Generative AI ‘a unique opportunity’ to level the playing field for Women in Tech, says BCG study


THE proliferation of Generative AI in the workplace has helped level the playing field for women in technology, according to a new study from Boston Consulting Group.

68 per cent of women in the tech industry say they use a GenAI tool more than once a week, compared to 66 per cent of men, highlighting that women are on par with, and in some cases outpacing, men in terms of GenAI adoption. This is especially true for senior women in tech functions such as engineering, IT, customer support, sales and marketing.

The findings come in BCG’s Women Leaders Are Paving the Way in GenAI report, a survey of over 6,500 women and men employees in the UK, US, Germany, India and Japan.

Generally, BCG’s report suggested that senior women are just as, if not more, aware of how critical GenAI can be in the workplace than men, while junior women tended to be less aware. BCG suggested the seniority gap could be due to junior women having less access to networks and discussions where GenAI strategy is formed, and they aren’t as equally represented in GenAI initiatives as junior men.

Sai Bendi, Software Development Manager, Encompass Corporation, commented: “The gender gap in technology is an issue that is rightly still front and centre, with the need for continued action apparent. In tandem with the increased spotlight on gender diversity that we are seeing, there is no doubt that the acceleration and development of new technologies, such as Generative AI, has the potential to act as a catalyst for positive change as women are presented with opportunities to use the tools at their disposal to their advantage when it comes to boosting their skills and confidence.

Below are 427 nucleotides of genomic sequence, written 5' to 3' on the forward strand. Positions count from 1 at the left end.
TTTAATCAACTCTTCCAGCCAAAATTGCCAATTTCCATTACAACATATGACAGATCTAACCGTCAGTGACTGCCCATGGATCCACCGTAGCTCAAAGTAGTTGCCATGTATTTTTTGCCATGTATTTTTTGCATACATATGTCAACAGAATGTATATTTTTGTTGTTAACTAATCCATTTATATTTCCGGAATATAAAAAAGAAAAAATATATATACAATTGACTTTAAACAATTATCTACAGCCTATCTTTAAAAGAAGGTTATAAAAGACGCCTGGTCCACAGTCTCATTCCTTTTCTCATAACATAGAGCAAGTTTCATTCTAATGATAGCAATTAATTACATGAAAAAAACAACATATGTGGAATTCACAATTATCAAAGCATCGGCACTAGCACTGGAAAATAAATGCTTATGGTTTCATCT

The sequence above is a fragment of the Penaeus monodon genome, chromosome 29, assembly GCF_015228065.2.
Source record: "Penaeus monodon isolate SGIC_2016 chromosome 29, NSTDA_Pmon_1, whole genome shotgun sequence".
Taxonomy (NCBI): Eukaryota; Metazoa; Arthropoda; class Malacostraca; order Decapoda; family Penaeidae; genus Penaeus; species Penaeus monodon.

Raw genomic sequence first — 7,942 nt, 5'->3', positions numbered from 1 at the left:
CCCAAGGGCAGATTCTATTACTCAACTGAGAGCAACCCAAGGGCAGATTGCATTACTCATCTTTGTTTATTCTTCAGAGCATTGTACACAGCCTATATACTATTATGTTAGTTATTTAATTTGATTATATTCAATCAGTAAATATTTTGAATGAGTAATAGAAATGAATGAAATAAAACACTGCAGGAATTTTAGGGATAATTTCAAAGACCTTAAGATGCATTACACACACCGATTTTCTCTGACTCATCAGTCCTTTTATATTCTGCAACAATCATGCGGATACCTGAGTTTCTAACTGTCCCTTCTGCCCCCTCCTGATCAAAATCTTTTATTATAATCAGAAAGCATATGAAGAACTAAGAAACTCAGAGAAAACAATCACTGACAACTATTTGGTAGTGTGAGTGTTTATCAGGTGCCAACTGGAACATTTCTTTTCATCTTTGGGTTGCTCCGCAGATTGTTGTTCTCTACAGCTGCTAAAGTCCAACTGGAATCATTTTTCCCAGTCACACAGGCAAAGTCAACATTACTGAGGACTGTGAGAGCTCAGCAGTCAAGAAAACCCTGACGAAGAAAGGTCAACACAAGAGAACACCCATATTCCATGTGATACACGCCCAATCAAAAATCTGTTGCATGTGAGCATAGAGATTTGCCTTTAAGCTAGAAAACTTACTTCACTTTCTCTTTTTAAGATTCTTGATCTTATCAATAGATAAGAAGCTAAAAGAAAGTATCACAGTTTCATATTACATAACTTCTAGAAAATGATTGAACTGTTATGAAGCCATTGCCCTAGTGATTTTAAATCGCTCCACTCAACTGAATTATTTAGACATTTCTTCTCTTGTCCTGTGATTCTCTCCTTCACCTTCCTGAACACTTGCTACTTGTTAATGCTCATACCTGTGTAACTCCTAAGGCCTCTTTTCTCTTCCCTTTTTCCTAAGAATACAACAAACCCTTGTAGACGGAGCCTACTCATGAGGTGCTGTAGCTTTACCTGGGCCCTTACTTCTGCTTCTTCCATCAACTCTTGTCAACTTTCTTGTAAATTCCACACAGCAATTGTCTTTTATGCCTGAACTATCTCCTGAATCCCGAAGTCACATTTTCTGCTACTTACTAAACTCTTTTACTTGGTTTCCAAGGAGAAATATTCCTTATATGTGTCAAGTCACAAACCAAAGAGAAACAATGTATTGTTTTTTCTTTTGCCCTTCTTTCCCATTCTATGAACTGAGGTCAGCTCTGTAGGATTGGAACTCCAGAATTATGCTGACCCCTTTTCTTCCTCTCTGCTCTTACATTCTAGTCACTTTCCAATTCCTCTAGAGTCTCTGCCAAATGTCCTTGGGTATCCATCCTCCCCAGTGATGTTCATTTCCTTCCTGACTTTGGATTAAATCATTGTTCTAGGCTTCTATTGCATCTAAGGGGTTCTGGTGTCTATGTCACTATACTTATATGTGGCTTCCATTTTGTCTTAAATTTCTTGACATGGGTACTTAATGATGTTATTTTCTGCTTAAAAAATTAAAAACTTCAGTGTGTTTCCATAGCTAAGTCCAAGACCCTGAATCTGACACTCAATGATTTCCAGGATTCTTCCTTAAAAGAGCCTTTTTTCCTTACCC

“In our increasingly digital-first landscape, the possibilities afforded by technology such as AI provide the perfect chance for women to take the mantle when it comes to focusing on their own learning and development to position themselves to play a part in the advancement of critical innovation. Women must believe in themselves and embrace their skills to be at the forefront of the AI revolution.

“Businesses, in turn, must show commitment to supporting the development of AI – and wider technology – skills for their employees by investing in training courses and support networks that will enable them to drive forward projects with purpose. This is essential in order for businesses and individuals to keep pace with a wide array of technological advancements, and will allow those currently within the industry to progress, as well as attract a new generation of talent that can help to influence the overall gender gap.”

However, the findings revealed that senior women in nontechnical roles had less confidence in GenAI skills than their male counterparts, with junior women even less confident.

“Fewer than 30 per cent of middle managers in tech today are women,” said Maria Barisano,” a managing director and partner at BCG and a co-author of the report. “GenAI presents a unique opportunity to narrow the gender gap in the tech industry, but it requires proactive actions from both companies and the women employed by them.”

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